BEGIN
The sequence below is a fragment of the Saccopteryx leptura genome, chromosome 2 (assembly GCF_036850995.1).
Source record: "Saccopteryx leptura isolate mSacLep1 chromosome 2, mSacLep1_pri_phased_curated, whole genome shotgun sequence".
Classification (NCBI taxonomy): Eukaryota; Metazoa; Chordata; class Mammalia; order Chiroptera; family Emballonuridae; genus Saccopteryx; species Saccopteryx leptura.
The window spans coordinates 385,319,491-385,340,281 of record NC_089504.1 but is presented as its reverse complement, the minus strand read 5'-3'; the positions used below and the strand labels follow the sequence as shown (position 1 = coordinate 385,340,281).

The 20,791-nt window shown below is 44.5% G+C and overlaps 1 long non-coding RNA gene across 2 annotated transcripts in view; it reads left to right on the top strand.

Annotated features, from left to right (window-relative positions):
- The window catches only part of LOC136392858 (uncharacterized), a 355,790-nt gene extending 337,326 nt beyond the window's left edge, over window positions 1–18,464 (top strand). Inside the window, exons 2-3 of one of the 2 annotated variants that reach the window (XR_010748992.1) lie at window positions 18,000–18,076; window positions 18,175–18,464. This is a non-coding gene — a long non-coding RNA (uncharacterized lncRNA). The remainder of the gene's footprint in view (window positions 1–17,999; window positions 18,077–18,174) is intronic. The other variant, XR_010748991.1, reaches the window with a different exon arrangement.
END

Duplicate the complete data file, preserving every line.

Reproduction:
The sequence below is a fragment of the Saccopteryx leptura genome, chromosome 2 (assembly GCF_036850995.1).
Source record: "Saccopteryx leptura isolate mSacLep1 chromosome 2, mSacLep1_pri_phased_curated, whole genome shotgun sequence".
Classification (NCBI taxonomy): Eukaryota; Metazoa; Chordata; class Mammalia; order Chiroptera; family Emballonuridae; genus Saccopteryx; species Saccopteryx leptura.
The window spans coordinates 385,319,491-385,340,281 of record NC_089504.1 but is presented as its reverse complement, the minus strand read 5'-3'; the positions used below and the strand labels follow the sequence as shown (position 1 = coordinate 385,340,281).

The 20,791-nt window shown below is 44.5% G+C and overlaps 1 long non-coding RNA gene across 2 annotated transcripts in view; it reads left to right on the top strand.

Annotated features, from left to right (window-relative positions):
- The window catches only part of LOC136392858 (uncharacterized), a 355,790-nt gene extending 337,326 nt beyond the window's left edge, over window positions 1–18,464 (top strand). Inside the window, exons 2-3 of one of the 2 annotated variants that reach the window (XR_010748992.1) lie at window positions 18,000–18,076; window positions 18,175–18,464. This is a non-coding gene — a long non-coding RNA (uncharacterized lncRNA). The remainder of the gene's footprint in view (window positions 1–17,999; window positions 18,077–18,174) is intronic. The other variant, XR_010748991.1, reaches the window with a different exon arrangement.